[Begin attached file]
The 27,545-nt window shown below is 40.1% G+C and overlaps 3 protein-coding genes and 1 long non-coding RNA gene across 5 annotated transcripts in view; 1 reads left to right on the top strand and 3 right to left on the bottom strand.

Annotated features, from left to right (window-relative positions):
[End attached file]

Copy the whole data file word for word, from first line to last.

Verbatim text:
The 27,545-nt window shown below is 40.1% G+C and overlaps 3 protein-coding genes and 1 long non-coding RNA gene across 5 annotated transcripts in view; 1 reads left to right on the top strand and 3 right to left on the bottom strand.

Annotated features, from left to right (window-relative positions):